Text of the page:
Efficiency + Quality + Happy
These are the principles I apply when addressing technical challenges. I’m working on being the old guy. I’m trying desperately not to be grouchy as well. I’ve found these principles to optimize efficiency, quality, and happiness. This could have been titled “Measure twice. Cut once.” or “Work smarter not harder.” Take your pick. Hopefully you can benefit from my experience.
Use standard tools in standard ways.
I like being creative just as much as anyone. It’s half of the reason why I like writing software: It’s equally creative and technical. Customizing stuff is fun and challenging. I get it. But there is nothing that will harm your product and organization over the long term more than bespoke systems and tools. Do they solve a problem today and let you flex a little? Sure. But they create overhead that you don’t want tomorrow. They also make onboarding new people nearly impossible. If you find yourself veering too far off the path of a very standard implementation, take a minute to think about what you’re doing and where it’s leading you.
Write the tests.
Good tests with good coverage make us faster, not slower. You know the saying, “A stitch, in time, saves nine”? It took me until I was an adult to realize that there was punctuation in there that would indicate that a little work today saves a lot of work later. It’s true! Tests feel slow in the moment, but they give us confidence when we iterate. Think about your future self and all the other developers that will come after you. They will all be thankful. They will be able to move faster. And the stock options that you exercised will increase in value as the snowball rolls down the hill.
Document. Document. Document.
I know that you think you’ll remember every decision you made along the way. You won’t. And nobody else on your team will understand why you did what you did unless you spell it out. Comments are a wonderful tool. Thorough READMEs are amazing for onboarding. Wikis are good reference material. Take 15 minutes to write it down. It will save hours later.
Not all that glitters is gold.
Be curious, but don’t be enamored with every shiny object. Every new tool that comes out has the potential to solve a problem, but it’s not guaranteed to be better just because it’s new. Keep up with the latest. Wide adoption by the cool kids is a good indicator. But sometimes change isn’t necessary or even beneficial. And sometimes the thing after this one is WAY better.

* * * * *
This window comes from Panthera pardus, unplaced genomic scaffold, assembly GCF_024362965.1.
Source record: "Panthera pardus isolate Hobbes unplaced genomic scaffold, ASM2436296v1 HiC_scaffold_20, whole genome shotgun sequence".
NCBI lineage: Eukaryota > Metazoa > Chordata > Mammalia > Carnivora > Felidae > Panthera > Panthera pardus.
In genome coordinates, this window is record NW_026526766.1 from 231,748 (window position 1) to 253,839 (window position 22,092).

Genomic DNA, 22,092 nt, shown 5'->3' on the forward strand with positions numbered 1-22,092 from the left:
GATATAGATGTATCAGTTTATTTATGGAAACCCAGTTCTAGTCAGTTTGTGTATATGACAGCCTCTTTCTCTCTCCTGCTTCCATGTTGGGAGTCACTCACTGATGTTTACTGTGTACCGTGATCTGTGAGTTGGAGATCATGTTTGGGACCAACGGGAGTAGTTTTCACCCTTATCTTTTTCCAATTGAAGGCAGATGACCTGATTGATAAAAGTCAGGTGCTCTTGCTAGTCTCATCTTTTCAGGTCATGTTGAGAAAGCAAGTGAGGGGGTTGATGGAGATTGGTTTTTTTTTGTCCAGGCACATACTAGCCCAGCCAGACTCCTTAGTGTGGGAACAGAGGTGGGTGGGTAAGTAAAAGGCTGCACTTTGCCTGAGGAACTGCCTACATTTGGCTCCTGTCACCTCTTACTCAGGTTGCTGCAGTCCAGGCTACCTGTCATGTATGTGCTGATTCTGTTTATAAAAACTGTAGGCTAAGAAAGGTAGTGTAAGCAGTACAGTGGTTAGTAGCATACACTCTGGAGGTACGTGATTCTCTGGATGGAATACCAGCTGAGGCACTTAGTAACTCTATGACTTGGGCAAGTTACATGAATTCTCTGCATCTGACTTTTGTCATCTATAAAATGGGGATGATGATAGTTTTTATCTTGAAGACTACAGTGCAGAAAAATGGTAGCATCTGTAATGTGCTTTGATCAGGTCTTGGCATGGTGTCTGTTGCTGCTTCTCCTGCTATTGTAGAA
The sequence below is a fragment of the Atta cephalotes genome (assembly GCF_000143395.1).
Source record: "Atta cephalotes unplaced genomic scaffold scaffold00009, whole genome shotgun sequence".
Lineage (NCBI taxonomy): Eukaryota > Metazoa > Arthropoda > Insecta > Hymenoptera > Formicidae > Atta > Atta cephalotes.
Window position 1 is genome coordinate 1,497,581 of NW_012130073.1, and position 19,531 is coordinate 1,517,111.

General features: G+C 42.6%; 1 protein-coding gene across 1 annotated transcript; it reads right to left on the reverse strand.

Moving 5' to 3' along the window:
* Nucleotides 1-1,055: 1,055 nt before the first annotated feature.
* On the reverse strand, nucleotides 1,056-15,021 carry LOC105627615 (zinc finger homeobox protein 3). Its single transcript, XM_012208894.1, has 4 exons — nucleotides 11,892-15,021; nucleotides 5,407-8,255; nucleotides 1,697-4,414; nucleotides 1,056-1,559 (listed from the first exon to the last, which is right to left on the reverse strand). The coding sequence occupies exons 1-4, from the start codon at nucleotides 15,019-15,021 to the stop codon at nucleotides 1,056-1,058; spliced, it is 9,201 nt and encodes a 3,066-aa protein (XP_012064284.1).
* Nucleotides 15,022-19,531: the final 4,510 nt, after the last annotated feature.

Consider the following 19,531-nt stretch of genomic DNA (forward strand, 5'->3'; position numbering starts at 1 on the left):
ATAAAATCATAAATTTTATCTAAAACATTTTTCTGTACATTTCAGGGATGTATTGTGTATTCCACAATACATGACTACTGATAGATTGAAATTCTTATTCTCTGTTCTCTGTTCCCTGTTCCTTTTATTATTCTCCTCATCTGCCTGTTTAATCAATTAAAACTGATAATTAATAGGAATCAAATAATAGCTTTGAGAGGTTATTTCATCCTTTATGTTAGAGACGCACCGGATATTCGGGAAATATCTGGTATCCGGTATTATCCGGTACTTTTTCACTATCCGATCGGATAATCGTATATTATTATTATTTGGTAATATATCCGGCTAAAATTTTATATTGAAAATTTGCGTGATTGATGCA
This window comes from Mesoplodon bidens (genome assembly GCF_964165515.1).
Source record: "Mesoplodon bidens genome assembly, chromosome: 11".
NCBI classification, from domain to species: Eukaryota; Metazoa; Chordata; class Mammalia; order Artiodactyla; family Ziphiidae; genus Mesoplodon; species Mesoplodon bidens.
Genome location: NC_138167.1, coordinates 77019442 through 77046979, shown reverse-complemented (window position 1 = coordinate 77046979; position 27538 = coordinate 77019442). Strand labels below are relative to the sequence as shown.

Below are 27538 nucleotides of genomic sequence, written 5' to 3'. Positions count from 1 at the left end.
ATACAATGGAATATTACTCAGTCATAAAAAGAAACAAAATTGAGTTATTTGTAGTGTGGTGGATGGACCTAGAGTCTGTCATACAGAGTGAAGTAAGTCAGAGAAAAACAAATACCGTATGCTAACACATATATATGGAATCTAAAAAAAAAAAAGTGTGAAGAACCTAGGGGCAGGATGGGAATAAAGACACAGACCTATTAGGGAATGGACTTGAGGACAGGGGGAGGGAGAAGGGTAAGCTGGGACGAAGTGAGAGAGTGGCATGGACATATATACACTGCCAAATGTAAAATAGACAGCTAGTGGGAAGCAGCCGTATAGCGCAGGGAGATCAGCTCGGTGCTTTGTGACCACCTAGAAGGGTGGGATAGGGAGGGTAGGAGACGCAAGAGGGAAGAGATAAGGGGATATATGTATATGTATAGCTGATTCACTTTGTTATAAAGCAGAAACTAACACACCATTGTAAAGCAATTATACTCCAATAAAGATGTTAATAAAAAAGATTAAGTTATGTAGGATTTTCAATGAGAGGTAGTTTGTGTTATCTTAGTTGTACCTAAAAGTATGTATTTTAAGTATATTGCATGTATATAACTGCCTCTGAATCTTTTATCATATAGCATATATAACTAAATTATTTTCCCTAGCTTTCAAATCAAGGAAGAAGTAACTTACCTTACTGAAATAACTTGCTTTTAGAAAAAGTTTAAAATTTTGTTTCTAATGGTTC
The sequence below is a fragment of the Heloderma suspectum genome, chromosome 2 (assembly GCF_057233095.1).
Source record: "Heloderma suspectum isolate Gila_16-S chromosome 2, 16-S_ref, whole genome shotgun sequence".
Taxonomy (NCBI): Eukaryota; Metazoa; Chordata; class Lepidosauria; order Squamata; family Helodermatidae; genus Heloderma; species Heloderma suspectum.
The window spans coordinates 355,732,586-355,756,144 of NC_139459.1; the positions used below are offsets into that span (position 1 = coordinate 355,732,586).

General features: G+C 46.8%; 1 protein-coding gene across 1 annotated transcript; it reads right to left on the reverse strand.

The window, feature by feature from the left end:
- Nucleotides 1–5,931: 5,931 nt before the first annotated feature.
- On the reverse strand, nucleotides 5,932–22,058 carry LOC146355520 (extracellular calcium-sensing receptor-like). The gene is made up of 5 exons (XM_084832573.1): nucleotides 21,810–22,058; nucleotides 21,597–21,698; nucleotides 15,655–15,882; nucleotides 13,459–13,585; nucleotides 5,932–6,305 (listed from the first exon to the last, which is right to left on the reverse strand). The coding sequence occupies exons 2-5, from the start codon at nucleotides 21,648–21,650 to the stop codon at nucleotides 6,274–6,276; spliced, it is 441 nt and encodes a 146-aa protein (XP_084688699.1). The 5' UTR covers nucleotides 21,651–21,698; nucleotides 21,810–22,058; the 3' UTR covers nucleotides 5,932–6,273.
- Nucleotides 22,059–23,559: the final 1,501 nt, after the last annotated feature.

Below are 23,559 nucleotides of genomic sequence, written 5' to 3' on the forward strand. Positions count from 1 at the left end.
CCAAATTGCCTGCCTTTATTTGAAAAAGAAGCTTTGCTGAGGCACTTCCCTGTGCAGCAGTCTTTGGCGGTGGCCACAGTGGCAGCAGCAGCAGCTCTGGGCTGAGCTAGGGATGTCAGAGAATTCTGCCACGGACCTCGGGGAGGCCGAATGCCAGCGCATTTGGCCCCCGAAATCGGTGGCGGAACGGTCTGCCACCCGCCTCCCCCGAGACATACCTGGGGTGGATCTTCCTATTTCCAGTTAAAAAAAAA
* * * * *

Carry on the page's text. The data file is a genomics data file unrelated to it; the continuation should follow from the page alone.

Write code as a last resort.
You are unique (and awesome). Most of the problems you are solving aren’t, though. Great artists steal. It’s all been done. Why re-invent the solution? I always tell people that I am not a software developer, I am a professional Googler. The vast majority of “my” code is other people’s code that has been slightly modified.
Outsource solved problems.
You need a blog? Great. Medium is great at blogs. So is Wordpress. So are a dozen other solutions. Use them. E-commerce? Same deal. CRM? There are SO MANY decent CRMs. The list goes on… The money you spend on those outsourced solutions will save you so much time (and therefore money) that it’s a no-brainer. The same goes for infrastructure. Stop trying to experience pain that others have already learned from. You get to benefit from their experience at a reasonable cost. Bonus: You’re exempt from maintenance costs and SLAs!
- Use standard tools in standard ways.
- Write the tests.
- Document. Document. Document.
- Not all that glitters is gold.
- Write code as a last resort.
- Outsource solved problems.
What would you add or subtract?